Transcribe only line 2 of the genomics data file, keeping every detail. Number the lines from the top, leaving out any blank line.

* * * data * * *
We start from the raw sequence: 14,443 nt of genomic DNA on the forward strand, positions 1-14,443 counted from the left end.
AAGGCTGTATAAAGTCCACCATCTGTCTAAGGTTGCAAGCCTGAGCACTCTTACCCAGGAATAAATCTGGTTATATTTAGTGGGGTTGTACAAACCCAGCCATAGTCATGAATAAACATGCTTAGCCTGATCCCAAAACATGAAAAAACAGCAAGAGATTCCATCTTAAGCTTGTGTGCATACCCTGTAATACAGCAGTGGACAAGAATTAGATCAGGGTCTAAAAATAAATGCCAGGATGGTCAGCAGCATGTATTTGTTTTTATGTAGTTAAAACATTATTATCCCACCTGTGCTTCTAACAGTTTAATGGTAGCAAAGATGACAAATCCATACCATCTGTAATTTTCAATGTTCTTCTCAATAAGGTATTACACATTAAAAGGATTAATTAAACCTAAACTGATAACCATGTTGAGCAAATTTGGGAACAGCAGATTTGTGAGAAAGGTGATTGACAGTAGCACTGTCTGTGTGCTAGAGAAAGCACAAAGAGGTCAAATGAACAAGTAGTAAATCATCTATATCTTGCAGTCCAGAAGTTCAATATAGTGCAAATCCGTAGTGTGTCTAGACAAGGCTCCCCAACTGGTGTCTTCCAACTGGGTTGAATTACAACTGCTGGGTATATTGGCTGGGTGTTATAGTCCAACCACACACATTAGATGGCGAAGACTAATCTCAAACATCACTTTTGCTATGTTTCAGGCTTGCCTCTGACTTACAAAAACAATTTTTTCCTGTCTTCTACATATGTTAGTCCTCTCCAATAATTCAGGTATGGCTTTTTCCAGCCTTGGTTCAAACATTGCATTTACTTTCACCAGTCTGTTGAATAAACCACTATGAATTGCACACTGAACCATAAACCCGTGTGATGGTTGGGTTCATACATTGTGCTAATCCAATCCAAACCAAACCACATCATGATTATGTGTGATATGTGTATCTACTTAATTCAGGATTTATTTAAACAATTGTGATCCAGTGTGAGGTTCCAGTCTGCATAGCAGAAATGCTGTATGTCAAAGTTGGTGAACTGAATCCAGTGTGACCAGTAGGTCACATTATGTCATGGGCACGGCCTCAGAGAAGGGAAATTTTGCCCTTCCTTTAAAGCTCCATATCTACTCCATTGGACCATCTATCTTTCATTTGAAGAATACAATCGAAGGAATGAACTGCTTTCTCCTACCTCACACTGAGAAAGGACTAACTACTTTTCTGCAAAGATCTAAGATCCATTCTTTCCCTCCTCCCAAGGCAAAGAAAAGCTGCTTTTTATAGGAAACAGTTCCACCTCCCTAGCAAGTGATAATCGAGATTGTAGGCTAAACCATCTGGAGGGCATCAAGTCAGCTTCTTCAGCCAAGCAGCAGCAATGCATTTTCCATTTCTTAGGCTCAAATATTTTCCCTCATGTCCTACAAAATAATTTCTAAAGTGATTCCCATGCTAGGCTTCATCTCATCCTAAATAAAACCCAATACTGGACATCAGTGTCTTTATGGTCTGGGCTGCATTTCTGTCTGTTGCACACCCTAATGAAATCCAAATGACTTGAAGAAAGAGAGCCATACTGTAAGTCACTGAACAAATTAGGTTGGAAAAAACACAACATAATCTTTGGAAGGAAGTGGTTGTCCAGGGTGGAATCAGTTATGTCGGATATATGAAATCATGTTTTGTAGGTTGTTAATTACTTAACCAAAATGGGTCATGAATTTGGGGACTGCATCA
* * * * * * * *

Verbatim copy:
AAGGCTGTATAAAGTCCACCATCTGTCTAAGGTTGCAAGCCTGAGCACTCTTACCCAGGAATAAATCTGGTTATATTTAGTGGGGTTGTACAAACCCAGCCATAGTCATGAATAAACATGCTTAGCCTGATCCCAAAACATGAAAAAACAGCAAGAGATTCCATCTTAAGCTTGTGTGCATACCCTGTAATACAGCAGTGGACAAGAATTAGATCAGGGTCTAAAAATAAATGCCAGGATGGTCAGCAGCATGTATTTGTTTTTATGTAGTTAAAACATTATTATCCCACCTGTGCTTCTAACAGTTTAATGGTAGCAAAGATGACAAATCCATACCATCTGTAATTTTCAATGTTCTTCTCAATAAGGTATTACACATTAAAAGGATTAATTAAACCTAAACTGATAACCATGTTGAGCAAATTTGGGAACAGCAGATTTGTGAGAAAGGTGATTGACAGTAGCACTGTCTGTGTGCTAGAGAAAGCACAAAGAGGTCAAATGAACAAGTAGTAAATCATCTATATCTTGCAGTCCAGAAGTTCAATATAGTGCAAATCCGTAGTGTGTCTAGACAAGGCTCCCCAACTGGTGTCTTCCAACTGGGTTGAATTACAACTGCTGGGTATATTGGCTGGGTGTTATAGTCCAACCACACACATTAGATGGCGAAGACTAATCTCAAACATCACTTTTGCTATGTTTCAGGCTTGCCTCTGACTTACAAAAACAATTTTTTCCTGTCTTCTACATATGTTAGTCCTCTCCAATAATTCAGGTATGGCTTTTTCCAGCCTTGGTTCAAACATTGCATTTACTTTCACCAGTCTGTTGAATAAACCACTATGAATTGCACACTGAACCATAAACCCGTGTGATGGTTGGGTTCATACATTGTGCTAATCCAATCCAAACCAAACCACATCATGATTATGTGTGATATGTGTATCTACTTAATTCAGGATTTATTTAAACAATTGTGATCCAGTGTGAGGTTCCAGTCTGCATAGCAGAAATGCTGTATGTCAAAGTTGGTGAACTGAATCCAGTGTGACCAGTAGGTCACATTATGTCATGGGCACGGCCTCAGAGAAGGGAAATTTTGCCCTTCCTTTAAAGCTCCATATCTACTCCATTGGACCATCTATCTTTCATTTGAAGAATACAATCGAAGGAATGAACTGCTTTCTCCTACCTCACACTGAGAAAGGACTAACTACTTTTCTGCAAAGATCTAAGATCCATTCTTTCCCTCCTCCCAAGGCAAAGAAAAGCTGCTTTTTATAGGAAACAGTTCCACCTCCCTAGCAAGTGATAATCGAGATTGTAGGCTAAACCATCTGGAGGGCATCAAGTCAGCTTCTTCAGCCAAGCAGCAGCAATGCATTTTCCATTTCTTAGGCTCAAATATTTTCCCTCATGTCCTACAAAATAATTTCTAAAGTGATTCCCATGCTAGGCTTCATCTCATCCTAAATAAAACCCAATACTGGACATCAGTGTCTTTATGGTCTGGGCTGCATTTCTGTCTGTTGCACACCCTAATGAAATCCAAATGACTTGAAGAAAGAGAGCCATACTGTAAGTCACTGAACAAATTAGGTTGGAAAAAACACAACATAATCTTTGGAAGGAAGTGGTTGTCCAGGGTGGAATCAGTTATGTCGGATATATGAAATCATGTTTTGTAGGTTGTTAATTACTTAACCAAAATGGGTCATGAATTTGGGGACTGCATCA